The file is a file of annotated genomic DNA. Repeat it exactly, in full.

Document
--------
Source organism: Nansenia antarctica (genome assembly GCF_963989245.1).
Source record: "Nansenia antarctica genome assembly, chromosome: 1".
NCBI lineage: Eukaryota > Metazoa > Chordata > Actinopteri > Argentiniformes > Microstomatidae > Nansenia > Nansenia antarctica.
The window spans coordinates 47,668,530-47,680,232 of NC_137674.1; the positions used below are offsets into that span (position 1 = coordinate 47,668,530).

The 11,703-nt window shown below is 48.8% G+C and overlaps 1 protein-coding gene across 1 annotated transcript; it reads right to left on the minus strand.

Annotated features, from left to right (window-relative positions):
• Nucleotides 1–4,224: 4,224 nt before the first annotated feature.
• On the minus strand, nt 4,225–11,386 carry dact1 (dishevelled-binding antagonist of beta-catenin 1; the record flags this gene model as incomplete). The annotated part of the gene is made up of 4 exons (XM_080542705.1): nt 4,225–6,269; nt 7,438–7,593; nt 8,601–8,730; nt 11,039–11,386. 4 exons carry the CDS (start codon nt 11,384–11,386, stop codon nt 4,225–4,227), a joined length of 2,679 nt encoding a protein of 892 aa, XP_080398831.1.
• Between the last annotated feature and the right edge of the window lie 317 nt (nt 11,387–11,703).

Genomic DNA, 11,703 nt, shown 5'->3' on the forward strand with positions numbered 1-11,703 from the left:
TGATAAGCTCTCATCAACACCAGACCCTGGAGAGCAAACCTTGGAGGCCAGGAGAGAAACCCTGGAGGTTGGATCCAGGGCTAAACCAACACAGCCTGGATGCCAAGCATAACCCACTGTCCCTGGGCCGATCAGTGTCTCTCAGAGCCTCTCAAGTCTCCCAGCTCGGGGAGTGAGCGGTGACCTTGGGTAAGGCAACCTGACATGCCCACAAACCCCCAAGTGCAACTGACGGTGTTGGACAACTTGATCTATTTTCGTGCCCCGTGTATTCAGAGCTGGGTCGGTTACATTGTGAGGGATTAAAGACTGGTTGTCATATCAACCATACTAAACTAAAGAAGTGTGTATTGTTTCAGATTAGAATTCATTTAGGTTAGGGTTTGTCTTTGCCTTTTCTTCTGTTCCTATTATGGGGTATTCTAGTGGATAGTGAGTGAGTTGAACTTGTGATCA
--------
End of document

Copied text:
Source organism: Nansenia antarctica (genome assembly GCF_963989245.1).
Source record: "Nansenia antarctica genome assembly, chromosome: 1".
NCBI lineage: Eukaryota > Metazoa > Chordata > Actinopteri > Argentiniformes > Microstomatidae > Nansenia > Nansenia antarctica.
The window spans coordinates 47,668,530-47,680,232 of NC_137674.1; the positions used below are offsets into that span (position 1 = coordinate 47,668,530).

The 11,703-nt window shown below is 48.8% G+C and overlaps 1 protein-coding gene across 1 annotated transcript; it reads right to left on the minus strand.

Annotated features, from left to right (window-relative positions):
• Nucleotides 1–4,224: 4,224 nt before the first annotated feature.
• On the minus strand, nt 4,225–11,386 carry dact1 (dishevelled-binding antagonist of beta-catenin 1; the record flags this gene model as incomplete). The annotated part of the gene is made up of 4 exons (XM_080542705.1): nt 4,225–6,269; nt 7,438–7,593; nt 8,601–8,730; nt 11,039–11,386. 4 exons carry the CDS (start codon nt 11,384–11,386, stop codon nt 4,225–4,227), a joined length of 2,679 nt encoding a protein of 892 aa, XP_080398831.1.
• Between the last annotated feature and the right edge of the window lie 317 nt (nt 11,387–11,703).

Genomic DNA, 11,703 nt, shown 5'->3' on the forward strand with positions numbered 1-11,703 from the left:
TGATAAGCTCTCATCAACACCAGACCCTGGAGAGCAAACCTTGGAGGCCAGGAGAGAAACCCTGGAGGTTGGATCCAGGGCTAAACCAACACAGCCTGGATGCCAAGCATAACCCACTGTCCCTGGGCCGATCAGTGTCTCTCAGAGCCTCTCAAGTCTCCCAGCTCGGGGAGTGAGCGGTGACCTTGGGTAAGGCAACCTGACATGCCCACAAACCCCCAAGTGCAACTGACGGTGTTGGACAACTTGATCTATTTTCGTGCCCCGTGTATTCAGAGCTGGGTCGGTTACATTGTGAGGGATTAAAGACTGGTTGTCATATCAACCATACTAAACTAAAGAAGTGTGTATTGTTTCAGATTAGAATTCATTTAGGTTAGGGTTTGTCTTTGCCTTTTCTTCTGTTCCTATTATGGGGTATTCTAGTGGATAGTGAGTGAGTTGAACTTGTGATCA